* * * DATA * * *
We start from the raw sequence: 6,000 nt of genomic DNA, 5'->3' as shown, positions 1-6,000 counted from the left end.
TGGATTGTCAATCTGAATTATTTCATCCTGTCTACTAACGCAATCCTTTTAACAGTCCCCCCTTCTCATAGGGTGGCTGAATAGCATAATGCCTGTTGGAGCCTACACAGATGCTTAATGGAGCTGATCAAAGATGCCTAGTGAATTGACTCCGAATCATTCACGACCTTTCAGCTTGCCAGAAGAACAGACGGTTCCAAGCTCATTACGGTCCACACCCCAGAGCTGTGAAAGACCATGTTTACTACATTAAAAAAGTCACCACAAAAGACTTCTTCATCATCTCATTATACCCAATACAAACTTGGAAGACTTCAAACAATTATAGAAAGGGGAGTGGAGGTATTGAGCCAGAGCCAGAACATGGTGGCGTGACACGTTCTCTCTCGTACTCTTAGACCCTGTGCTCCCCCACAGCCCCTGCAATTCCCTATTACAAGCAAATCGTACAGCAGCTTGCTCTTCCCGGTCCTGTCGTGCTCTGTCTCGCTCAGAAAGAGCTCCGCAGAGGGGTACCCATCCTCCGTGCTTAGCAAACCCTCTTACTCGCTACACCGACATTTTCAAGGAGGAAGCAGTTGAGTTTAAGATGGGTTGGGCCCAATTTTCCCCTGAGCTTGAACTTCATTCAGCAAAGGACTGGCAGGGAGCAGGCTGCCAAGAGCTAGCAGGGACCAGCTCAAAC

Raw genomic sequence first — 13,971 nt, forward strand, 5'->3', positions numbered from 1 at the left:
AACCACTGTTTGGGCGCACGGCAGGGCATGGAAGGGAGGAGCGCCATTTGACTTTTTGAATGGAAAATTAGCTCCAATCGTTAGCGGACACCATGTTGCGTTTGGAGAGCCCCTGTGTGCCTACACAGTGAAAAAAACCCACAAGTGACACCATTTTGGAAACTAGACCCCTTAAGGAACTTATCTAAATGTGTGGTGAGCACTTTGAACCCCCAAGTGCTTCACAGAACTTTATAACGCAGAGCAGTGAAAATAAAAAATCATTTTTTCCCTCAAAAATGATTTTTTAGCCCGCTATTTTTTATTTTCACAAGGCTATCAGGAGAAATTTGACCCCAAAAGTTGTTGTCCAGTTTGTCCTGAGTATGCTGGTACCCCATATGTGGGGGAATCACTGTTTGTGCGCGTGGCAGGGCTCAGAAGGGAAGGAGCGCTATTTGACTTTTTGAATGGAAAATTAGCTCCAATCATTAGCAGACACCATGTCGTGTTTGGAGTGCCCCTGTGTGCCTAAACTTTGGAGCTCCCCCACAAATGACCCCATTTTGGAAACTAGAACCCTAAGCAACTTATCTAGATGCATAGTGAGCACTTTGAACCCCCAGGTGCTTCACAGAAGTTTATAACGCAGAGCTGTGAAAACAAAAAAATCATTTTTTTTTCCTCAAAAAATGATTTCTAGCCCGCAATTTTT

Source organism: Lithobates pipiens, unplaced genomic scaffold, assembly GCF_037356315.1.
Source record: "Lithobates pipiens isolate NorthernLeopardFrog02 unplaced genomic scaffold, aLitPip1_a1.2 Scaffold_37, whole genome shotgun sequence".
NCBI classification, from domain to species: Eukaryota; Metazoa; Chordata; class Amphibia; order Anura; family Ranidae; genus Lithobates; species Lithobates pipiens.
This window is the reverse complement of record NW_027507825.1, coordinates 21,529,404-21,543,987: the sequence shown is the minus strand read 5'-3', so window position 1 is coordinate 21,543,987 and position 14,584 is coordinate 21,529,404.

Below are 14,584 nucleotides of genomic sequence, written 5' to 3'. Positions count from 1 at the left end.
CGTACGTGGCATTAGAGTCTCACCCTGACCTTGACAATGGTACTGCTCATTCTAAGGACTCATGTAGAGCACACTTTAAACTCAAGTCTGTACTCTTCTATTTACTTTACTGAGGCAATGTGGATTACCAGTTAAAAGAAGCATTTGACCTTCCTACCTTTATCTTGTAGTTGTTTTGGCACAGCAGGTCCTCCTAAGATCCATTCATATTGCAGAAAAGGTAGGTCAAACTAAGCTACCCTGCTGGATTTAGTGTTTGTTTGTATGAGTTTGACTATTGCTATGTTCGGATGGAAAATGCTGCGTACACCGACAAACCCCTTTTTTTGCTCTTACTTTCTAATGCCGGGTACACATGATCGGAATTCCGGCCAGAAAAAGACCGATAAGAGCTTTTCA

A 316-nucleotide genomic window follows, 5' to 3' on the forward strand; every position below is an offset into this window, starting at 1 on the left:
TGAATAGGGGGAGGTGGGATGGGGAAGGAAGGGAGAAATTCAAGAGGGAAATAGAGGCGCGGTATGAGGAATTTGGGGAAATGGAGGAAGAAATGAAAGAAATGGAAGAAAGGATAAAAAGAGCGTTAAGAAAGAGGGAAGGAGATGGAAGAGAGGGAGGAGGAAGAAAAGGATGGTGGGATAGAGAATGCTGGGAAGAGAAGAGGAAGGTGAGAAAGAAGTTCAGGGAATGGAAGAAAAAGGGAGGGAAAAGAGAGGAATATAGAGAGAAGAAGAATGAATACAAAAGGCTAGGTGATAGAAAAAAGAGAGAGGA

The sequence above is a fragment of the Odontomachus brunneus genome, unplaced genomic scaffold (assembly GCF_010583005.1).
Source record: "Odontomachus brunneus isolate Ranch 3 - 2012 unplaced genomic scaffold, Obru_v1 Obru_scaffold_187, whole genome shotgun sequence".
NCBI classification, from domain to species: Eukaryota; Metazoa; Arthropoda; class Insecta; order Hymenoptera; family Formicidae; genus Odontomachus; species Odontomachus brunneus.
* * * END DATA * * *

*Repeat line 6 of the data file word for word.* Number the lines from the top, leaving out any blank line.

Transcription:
Source record: "Lithobates pipiens isolate NorthernLeopardFrog02 unplaced genomic scaffold, aLitPip1_a1.2 Scaffold_37, whole genome shotgun sequence".